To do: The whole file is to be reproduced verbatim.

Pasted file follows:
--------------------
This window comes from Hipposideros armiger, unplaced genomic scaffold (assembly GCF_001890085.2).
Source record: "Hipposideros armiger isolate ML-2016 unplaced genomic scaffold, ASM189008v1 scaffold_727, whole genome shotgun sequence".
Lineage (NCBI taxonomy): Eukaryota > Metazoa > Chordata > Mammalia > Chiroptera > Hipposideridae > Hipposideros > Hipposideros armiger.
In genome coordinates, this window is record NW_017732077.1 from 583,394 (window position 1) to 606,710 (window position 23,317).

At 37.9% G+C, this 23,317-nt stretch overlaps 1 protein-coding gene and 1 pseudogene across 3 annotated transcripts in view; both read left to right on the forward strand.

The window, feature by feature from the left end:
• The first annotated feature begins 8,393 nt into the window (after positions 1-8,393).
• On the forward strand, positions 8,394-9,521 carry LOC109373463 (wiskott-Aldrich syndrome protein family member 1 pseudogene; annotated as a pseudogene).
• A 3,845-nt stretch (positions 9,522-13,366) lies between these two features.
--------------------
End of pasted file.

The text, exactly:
This window comes from Hipposideros armiger, unplaced genomic scaffold (assembly GCF_001890085.2).
Source record: "Hipposideros armiger isolate ML-2016 unplaced genomic scaffold, ASM189008v1 scaffold_727, whole genome shotgun sequence".
Lineage (NCBI taxonomy): Eukaryota > Metazoa > Chordata > Mammalia > Chiroptera > Hipposideridae > Hipposideros > Hipposideros armiger.
In genome coordinates, this window is record NW_017732077.1 from 583,394 (window position 1) to 606,710 (window position 23,317).

At 37.9% G+C, this 23,317-nt stretch overlaps 1 protein-coding gene and 1 pseudogene across 3 annotated transcripts in view; both read left to right on the forward strand.

The window, feature by feature from the left end:
• The first annotated feature begins 8,393 nt into the window (after positions 1-8,393).
• On the forward strand, positions 8,394-9,521 carry LOC109373463 (wiskott-Aldrich syndrome protein family member 1 pseudogene; annotated as a pseudogene).
• A 3,845-nt stretch (positions 9,522-13,366) lies between these two features.